This organization, however, contrasts with its American cousin, National Farmers Union—officially the Farmers Educational and Cooperative Union of America—who protect and enhance the economic well-being and quality of life for family farmers and ranchers and their rural communities by promoting legislation and education beneficial to farmers, and by developing cooperative buying and selling methods and businesses.

When it comes to agroecology, the Canadian NFU defines it as: a holistic approach to food production that uses—and creates—social, cultural, economic and environmental knowledge to promote food sovereignty, social justice, economic sustainability, and healthy agricultural ecosystems.

In a fight against corporate control of the food system, the NFU (Canada) said there is a need to make agroecology an essential part of food sovereignty. Relative to Europe’s three pillars of agroecology, the NFU (Canada) have eight such tenets.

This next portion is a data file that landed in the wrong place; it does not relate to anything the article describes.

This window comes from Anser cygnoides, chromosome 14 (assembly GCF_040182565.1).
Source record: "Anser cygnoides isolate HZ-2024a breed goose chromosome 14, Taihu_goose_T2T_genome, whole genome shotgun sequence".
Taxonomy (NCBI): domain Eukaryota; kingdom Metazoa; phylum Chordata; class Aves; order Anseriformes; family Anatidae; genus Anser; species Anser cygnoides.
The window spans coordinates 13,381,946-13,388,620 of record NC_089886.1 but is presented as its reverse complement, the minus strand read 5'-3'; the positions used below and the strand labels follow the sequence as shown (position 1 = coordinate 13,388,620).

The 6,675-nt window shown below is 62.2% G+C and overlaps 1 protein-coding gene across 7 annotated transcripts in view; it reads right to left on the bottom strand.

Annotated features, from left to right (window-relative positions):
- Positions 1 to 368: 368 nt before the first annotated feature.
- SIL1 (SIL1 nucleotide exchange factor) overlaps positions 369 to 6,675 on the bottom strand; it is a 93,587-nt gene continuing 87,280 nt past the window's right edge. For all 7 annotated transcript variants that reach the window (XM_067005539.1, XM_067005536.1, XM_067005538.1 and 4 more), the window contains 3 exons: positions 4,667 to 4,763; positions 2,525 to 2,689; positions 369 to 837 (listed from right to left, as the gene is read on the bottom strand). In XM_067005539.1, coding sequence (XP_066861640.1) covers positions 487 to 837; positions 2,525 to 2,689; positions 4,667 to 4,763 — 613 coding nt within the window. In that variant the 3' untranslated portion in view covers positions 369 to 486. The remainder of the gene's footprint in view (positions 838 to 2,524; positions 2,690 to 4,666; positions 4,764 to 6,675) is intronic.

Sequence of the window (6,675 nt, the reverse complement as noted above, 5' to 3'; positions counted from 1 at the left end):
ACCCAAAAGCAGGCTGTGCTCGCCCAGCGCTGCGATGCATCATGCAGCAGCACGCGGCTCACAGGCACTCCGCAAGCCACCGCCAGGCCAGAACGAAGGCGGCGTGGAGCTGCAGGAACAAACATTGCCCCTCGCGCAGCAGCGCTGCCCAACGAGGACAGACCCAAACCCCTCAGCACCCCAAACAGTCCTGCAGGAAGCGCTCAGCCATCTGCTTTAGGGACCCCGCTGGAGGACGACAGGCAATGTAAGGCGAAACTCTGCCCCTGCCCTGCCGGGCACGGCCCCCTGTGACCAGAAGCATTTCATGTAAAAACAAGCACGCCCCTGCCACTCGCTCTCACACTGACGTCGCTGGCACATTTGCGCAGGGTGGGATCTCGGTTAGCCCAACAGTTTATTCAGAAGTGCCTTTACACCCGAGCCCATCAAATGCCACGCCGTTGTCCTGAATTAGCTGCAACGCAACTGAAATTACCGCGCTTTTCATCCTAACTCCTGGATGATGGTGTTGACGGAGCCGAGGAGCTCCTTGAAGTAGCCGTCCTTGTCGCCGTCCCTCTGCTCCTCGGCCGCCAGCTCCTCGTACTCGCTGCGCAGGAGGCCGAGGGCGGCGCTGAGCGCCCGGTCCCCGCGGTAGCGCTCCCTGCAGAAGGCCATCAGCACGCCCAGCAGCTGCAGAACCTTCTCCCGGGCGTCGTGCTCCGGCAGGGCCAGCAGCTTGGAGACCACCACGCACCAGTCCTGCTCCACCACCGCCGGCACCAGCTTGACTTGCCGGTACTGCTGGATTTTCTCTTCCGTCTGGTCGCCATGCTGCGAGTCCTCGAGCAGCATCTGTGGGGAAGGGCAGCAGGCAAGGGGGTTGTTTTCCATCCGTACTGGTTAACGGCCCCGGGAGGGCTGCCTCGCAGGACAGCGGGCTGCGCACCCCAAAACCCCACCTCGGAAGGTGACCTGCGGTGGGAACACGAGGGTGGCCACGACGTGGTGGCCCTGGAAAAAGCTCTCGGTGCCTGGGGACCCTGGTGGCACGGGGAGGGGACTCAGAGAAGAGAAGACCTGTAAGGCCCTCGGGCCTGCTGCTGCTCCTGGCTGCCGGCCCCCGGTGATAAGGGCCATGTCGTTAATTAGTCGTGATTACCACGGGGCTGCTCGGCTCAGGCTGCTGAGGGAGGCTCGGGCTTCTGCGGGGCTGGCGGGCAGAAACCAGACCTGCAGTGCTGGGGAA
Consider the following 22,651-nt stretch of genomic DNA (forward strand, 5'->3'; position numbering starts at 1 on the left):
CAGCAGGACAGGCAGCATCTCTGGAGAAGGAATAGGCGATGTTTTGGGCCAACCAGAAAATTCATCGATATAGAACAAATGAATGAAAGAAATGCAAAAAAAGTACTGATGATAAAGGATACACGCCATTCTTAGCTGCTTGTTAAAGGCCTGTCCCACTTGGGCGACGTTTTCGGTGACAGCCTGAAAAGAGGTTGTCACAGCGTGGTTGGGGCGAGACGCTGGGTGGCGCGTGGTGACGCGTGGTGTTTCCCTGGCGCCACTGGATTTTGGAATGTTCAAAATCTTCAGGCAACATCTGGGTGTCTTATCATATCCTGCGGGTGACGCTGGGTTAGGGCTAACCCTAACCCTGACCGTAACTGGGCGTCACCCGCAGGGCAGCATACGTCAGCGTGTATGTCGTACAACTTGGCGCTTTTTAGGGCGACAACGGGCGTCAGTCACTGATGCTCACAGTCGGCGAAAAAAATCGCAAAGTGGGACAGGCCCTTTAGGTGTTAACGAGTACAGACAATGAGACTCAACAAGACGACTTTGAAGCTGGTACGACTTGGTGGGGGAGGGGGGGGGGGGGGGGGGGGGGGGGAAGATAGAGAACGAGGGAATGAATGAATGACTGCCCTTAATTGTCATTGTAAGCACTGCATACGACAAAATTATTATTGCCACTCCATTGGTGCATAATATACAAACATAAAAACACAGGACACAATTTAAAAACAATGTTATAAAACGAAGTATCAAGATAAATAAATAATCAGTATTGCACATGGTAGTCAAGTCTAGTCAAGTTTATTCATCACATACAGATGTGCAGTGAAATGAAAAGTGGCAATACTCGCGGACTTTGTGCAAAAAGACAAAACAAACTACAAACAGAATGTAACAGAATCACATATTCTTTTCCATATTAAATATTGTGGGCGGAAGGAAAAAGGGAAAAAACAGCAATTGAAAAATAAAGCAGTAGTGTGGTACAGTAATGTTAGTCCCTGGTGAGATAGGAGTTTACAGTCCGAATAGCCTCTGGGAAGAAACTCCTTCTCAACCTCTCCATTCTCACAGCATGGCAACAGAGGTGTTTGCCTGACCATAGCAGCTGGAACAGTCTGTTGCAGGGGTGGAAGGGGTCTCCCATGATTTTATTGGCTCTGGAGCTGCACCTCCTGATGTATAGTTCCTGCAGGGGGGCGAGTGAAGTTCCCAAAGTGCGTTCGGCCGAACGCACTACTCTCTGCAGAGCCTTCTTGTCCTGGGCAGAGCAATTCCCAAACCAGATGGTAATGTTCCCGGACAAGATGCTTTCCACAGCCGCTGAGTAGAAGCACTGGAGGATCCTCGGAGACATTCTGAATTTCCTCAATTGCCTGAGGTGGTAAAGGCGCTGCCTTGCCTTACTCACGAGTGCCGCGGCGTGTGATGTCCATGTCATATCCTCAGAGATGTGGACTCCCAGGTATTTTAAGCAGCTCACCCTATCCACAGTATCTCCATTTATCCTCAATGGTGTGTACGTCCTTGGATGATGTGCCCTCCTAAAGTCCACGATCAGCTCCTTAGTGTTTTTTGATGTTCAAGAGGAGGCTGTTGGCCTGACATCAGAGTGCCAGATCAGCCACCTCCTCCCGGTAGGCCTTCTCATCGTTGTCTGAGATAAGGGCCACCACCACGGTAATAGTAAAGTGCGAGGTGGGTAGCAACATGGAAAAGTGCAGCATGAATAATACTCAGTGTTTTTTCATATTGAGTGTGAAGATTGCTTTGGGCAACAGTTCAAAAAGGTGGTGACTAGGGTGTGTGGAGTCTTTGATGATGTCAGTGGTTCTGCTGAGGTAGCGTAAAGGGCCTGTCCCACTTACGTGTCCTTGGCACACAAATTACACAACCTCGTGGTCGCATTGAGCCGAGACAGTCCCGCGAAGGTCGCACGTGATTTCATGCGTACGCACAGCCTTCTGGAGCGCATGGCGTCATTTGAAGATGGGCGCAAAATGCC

Finding a Balance

At its core, the concept of agroecology is an ideal—only whatever the original definition was, it has been coopted to be either more or different. It has evolved, with multiple versions existing at the same time.

Ecologically-speaking, could the agriculture industry do better as a whole?

Sure. And we are, regardless of one’s definition of agroecology. Farmers are always looking for the newest ideas or technologies that will not only make their farms more profitable but will also ensure the land and surrounding areas remain ecologically viable.